21 June 2009

Time, Again

Am I looking forward? Biding my time?

Rain again this morning, and late this afternoon. Officially, it's the first day of summer. But the weather is as it's been for so much of the past three months: gray, damp and cool.

That's how it was during the spring of 2003, my last in boy-drag. At least, it was my last working in male costumes and using official documents with my old name. Cool and damp, right up to the summer--and well into it.

Sometimes I feel as if it was the way it should have been. It's as if I wanted to operate undercover while I was "coming out." When I had to perform as Nick, I didn't want to be too visible, much less noticeable. So the clouds and gray air gave me the cover I needed, or wanted, so that I could layer enough clothing over myself to protect Justine, who was so close to the surface that at times I couldn't contain her at all.

By the time I started "coming out"--first to friends, then to family members and work colleagues--I had been taking hormones a few months. The effects of them were becoming visible, although no one seemed to have an inkling as to what was causing those effects until I revealed what I'd been doing.

I think the fact that I had been living a "double life" in which I was attending everything from support groups to political rallies as Justine surprised people even more than the fact that I had been taking hormones, much less having the feelings I had for so many preceding years. To borrow a cliche, I had been hiding in plain sight. I even ended up (unintentionally) on a couple of the networks' evening news programs and was doing a community-access cable TV show as Justine, something I never would have anticipated.

All of that, under the cover of clouds and behind a curtains of fog and rain: the way I have spent this weekend. If time moves through such mists, it's hard to imagine how it can be forward. Time stands still on sunny days, at least ones that are remembered, as in dreams and childhood; only moments are frozen in clouds. But I see the days marching forward now, at the end of this penultimate weekend of my current life. Two weeks and two days until my surgery: time can only move forward, the rain and clouds and fog notwithstanding.

And I've realized something else: For all that I've criticised my body, I don't hate it. At least now there's hope for it. But more important, I am not even thinking about whether or not I'm "passing." That I can see myself as a woman who's put on some weight and otherwise could look better is an advance from simply hating who I was. I wore my rattiest clothes and no make-up, and I felt like the person I truly am--even if I'm under the cover of clouds and rain.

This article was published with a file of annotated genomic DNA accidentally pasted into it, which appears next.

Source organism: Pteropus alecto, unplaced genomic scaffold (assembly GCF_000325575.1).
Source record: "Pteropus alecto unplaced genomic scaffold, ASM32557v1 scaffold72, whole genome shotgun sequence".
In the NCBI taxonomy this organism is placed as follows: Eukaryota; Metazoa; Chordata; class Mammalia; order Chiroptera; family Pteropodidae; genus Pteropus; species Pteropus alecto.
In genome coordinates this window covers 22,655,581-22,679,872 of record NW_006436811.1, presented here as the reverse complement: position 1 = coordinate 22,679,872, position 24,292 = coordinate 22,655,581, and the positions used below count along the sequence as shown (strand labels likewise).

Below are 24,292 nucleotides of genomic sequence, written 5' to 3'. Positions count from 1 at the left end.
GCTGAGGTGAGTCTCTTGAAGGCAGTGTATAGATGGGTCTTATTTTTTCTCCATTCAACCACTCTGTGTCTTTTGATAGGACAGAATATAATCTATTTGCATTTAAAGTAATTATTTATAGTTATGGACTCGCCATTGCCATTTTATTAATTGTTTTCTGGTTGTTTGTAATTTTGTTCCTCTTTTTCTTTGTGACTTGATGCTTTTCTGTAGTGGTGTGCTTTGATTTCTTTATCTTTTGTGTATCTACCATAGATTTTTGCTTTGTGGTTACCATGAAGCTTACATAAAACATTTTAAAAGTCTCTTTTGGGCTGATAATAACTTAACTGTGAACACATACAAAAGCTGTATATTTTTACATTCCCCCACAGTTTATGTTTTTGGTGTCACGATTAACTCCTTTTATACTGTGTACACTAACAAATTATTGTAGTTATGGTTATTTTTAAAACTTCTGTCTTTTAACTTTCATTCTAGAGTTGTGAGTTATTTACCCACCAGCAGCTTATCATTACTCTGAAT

What I find interesting is that neither Millie nor my mother is surprised that I'm not afraid of the surgery. Mom says she could never imagine doing anything like it, mainly because she never wanted to undergo surgery of any sort. But she sees why I'm doing it, and understands why I haven't thought of turning back. Today Millie says she can't see how I could consider anything but what I'm doing, and that she would be surprised if I ever had any thoughts of returning to my old life.

Forward--in curtains of mist and rain. Whether there's more rain or the sun ahead, there's no other way, and I'd want it no other way, now. If you're looking forward and moving ahead, you're not biding your time, are you?


Eva-Genevieve! said...

Hi Justine,
I see many similarities with what you said. I loathed who I was when I was a pseudo-man trying to be what I was not. Now even though my plans for SRS have had to be postponed for lack of finances I love who I am and am becoming.

Thanks for following my blog too.

Justine Nicholas Valinotti said...

Hello Eva-Genevieve!,

I read a few of your most recent entries. I could feel every word you wrote and every image of yourself you posted or described. So, I intend to continue reading your blog. Thank you for helping to tell our stories.

As for SRS...I am happy that I'm getting it. But it's not what makes you a woman. It's your mind; it's your spirit. But even more important than being a woman (or a man or a hermaphrodite or anything else) is loving yourself. If you do that, you can fashion a satisfying and rewarding life. It took me more than 40 years to understand that.

I have been living full-time as a woman for almost six years now. Two years before that, I began to see therapists and doctors, attending support groups and doing the other things that would allow me to create my current life.

So don't give up hope. I think you'll have the surgery one day. Until then, you are who you are, and nobody else can change that.

From this girl: You go girl!

Hugs and kisses.